Kauri Tree (Agathis Australis)
Proving date: 1993
Proving completed by: The School of Homeopathy
Common name : Kauri Tree
Read full proving: Kauri Tree (Agathis Australis)
About the Kauri Tree
Kauri: An Introduction
Agathis Australis is commonly known by its Maori name ‘Kauri’, it belongs to the ancient conifer family Araucariaceae with Agathis being one of three still existing in the genus. Kauri appeared about 20 million years ago. The Kauri tree has the largest volume to any other tree in New Zealand and can stand at 50m tall. It holds the prominent layer of the forests canopy. The trunk of a full grown Kauri has a greyish bark, with Kauri gum oozing from the bark of a mature tree. Its leaves are described as being very narrow and leathery turning from a bronze colour when young to a bright green as they mature.
These Kauri forests are one of the most ancient in the world, with antecedents of Kauri appearing during the Jurassic period. Kauri is known for being an abundant tree in many forests in New Zealand, as a result of this they are generally known has Kauri forests. In northern climates where the weather is warmer Kauri forests have a higher species richness, than their counterparts in the south.
Source & Description
A young Kauri plant will grow straight upwards forming a narrow cone, with branches forming along the length of the trunk, as the plant gains its height then the lower remaining branches are shed, stopping the prevention of vines climbing the tree. When the tree has reached full maturity its top branches cover any existing native trees by dominating the forest canopy. It has both male and female cones, male cones fall once they have released their pollen in spring, in addition to female cones which ripen after three years of growth releasing the seeds which are dispersed by the wind.
The Kauri defends its self from parasitic plants by flaking its bark, this forms a layer at the base of the trunk. This can reach up to two metres in height and they are renowned for forming patches around the mixed forest. Their leaves grow between three and seven centimetres long being one centimetre in width, with a tough leathery texture.
It has a unique relationship with the soil, feeding the organic litter near the surface of the soil through fine root hairs, where the soil is composed of organic matter from the falling leaves and branches, in addition to dead trees that cover the ground floor which are constantly undergoing decomposition. The Kauri has much greater acidic levels than other trees and as it decays the acidic compounds become liberated, these acidic molecules pass through the soil layers helped by rainfall, and release other nutrients trapped in the clay.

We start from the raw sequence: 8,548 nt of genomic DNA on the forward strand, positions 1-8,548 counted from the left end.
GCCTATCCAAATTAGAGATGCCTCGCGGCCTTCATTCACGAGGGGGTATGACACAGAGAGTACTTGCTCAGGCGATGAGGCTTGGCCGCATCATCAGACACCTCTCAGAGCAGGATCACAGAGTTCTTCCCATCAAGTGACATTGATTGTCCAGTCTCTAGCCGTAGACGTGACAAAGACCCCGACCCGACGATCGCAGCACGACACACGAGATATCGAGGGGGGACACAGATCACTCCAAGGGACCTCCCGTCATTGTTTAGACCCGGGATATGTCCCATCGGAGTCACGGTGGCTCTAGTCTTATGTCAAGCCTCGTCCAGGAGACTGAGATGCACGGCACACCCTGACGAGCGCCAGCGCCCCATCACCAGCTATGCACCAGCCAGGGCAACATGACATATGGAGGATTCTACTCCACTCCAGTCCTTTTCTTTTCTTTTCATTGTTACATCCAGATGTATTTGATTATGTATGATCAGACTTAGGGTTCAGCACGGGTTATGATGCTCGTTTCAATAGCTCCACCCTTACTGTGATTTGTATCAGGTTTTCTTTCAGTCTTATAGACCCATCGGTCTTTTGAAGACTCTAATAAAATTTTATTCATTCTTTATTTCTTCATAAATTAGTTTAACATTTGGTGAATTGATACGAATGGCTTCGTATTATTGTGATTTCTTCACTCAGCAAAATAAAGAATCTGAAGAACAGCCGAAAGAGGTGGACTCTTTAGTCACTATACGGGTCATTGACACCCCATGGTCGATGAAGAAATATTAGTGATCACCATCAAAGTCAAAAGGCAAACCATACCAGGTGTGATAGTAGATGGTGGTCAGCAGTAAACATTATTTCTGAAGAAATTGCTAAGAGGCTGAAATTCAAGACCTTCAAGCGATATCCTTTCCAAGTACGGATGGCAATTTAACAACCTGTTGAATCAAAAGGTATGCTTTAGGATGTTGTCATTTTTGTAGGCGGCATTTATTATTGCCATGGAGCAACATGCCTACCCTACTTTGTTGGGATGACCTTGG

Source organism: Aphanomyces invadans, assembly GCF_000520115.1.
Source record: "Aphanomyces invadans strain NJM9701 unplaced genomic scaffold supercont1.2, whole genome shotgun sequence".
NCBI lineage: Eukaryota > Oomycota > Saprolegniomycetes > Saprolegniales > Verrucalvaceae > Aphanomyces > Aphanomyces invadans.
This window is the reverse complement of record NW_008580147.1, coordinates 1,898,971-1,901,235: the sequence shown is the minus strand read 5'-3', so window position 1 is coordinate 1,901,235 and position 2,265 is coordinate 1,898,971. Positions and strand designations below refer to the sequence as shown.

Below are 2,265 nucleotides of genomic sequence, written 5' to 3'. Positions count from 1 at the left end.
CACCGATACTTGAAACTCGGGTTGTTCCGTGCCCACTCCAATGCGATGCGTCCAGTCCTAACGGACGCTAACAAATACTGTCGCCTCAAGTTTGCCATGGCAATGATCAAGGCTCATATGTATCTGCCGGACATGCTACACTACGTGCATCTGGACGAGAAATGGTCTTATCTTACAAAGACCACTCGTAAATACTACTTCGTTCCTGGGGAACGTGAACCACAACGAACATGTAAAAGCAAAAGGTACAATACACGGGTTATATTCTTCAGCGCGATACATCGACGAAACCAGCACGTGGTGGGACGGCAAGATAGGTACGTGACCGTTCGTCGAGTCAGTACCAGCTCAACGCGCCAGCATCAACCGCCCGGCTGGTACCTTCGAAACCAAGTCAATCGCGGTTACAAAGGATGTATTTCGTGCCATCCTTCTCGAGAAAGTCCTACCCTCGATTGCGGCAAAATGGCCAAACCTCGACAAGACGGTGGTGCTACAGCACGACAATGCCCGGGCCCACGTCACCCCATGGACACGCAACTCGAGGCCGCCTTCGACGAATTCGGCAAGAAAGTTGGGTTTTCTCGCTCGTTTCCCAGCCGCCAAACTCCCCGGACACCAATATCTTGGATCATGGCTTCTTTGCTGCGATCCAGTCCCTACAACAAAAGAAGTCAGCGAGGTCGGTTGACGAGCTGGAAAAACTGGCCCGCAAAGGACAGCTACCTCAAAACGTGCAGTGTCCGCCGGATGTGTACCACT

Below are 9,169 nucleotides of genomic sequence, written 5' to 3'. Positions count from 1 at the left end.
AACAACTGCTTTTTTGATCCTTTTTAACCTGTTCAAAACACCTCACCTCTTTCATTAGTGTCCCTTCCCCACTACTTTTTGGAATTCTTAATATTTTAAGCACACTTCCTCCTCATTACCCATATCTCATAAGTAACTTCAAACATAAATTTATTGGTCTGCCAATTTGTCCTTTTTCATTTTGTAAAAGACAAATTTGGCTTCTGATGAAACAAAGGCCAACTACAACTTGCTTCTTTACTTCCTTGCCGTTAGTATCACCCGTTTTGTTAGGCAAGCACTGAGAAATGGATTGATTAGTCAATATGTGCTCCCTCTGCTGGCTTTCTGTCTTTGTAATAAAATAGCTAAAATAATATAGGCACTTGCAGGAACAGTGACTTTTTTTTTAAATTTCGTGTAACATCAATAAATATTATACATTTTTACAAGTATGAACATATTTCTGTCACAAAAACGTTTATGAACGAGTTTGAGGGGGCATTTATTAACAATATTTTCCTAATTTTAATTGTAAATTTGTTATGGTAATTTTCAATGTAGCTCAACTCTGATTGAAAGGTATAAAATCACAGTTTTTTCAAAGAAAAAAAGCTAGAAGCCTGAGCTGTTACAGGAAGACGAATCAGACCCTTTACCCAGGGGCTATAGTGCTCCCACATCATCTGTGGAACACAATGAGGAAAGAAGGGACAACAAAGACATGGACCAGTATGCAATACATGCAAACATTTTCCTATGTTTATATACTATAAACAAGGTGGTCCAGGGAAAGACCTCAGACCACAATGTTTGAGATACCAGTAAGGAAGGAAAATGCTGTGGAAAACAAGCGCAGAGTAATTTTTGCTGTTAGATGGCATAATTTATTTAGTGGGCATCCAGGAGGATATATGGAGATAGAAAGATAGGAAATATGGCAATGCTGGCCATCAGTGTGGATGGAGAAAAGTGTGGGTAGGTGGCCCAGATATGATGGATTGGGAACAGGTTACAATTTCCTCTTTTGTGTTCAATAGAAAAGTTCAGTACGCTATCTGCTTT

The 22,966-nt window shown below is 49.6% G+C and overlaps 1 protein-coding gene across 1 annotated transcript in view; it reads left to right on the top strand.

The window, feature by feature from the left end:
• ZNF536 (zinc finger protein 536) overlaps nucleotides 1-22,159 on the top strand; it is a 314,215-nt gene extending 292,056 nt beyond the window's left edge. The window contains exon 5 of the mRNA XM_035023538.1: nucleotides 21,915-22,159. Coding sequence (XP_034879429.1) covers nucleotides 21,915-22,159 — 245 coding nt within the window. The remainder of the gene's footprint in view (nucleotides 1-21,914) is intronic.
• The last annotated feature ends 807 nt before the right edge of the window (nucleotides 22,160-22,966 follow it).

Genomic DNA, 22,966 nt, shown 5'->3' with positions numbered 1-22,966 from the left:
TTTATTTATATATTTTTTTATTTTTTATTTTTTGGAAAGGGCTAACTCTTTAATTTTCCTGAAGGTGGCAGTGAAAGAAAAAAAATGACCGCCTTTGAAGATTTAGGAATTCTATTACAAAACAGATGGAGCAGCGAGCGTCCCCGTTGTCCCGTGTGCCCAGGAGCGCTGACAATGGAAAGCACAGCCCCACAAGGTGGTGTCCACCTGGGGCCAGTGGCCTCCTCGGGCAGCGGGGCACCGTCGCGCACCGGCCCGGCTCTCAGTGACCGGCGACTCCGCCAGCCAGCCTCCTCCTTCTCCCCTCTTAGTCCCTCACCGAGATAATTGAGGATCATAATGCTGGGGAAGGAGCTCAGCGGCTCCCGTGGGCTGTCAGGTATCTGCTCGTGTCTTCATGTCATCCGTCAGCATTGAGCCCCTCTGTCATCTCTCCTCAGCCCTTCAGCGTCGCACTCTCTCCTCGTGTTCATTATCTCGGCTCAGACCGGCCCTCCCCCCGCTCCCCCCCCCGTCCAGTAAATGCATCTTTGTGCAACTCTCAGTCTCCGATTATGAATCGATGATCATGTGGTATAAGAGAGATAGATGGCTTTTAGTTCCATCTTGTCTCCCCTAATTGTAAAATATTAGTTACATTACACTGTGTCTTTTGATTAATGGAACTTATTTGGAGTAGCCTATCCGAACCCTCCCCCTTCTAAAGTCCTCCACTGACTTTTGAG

The Kauri is competitive and will fight for its survival by depriving the other species of nutrients. Due to the slope of the land the water from the hill sides flows downwards taking with it the nutrients in the soil, making the soil at the base higher and richer in content. As the nutrients leached are replaced, the Kauri is less able to inhibit the growth from other species. This is shown in the Waipoua forest where there is a higher abundances of Kauri trees on the ridge crest, with its competitors on the lower elevations.
The Kauri tree, Agathis australis, is New Zealand’s largest and most famous native tree. The Kauri is a type of conifer tree which grows in the subtropical northern part. Ancestors of the Kauri first appeared in the Jurassic Period 190 – 135 million years ago. The Kauri’s cone bearing hardwood forests are among the most ancient in the world.
The Kauri is famous for its interactions with the soil, having a separate regeneration strategy to other species of tree. It demands much more light and requires larger gaps to regenerate, they must remain alive long enough for a larger disturbance to occur allowing them the light that they need.
In areas of the forest that have been damaged or destroyed through acts of human nature such as logging, the Kauri seedlings are able to regenerate easily because of increased sunlight and their stronger resistance to wind and frosts. Having the prominent place at the emergent layer of the canopy they are exposed to the effects from the weather, the smaller trees which dominate the main canopy are sheltered by the emergent trees above. If the Kauri tree is left in open areas without any protection then they would be far less able to regenerate. When the disturbance becomes severe enough to warrant regeneration the Kauri tree will do this on mass, producing a regeneration of trees of a similar age allowing researchers to predict when and where these disturbances have occurred. The presence of the Kauri tree will indicate a specific area which may be prone to disturbances.
In the absence of disturbance the Kauri tree will become rare as it is excluded by its competitors. They become randomly distributed in age, as each tree dyes off at different points in time causing regeneration to become rare. Over the course of thousands of years this leads to various regeneration strategies where the Kauri tree will retreat uphill during the periods of calm, but will take over and dominate lower areas when disturbances occur.
In 1820 logging began and decreased the number of Kauri trees considerably. It was estimated that before 1840 the Kauri forests of the north occupied at least 12, 000 square kilometres but by 1950 this had fallen dramatically to 1,400 square kilometres.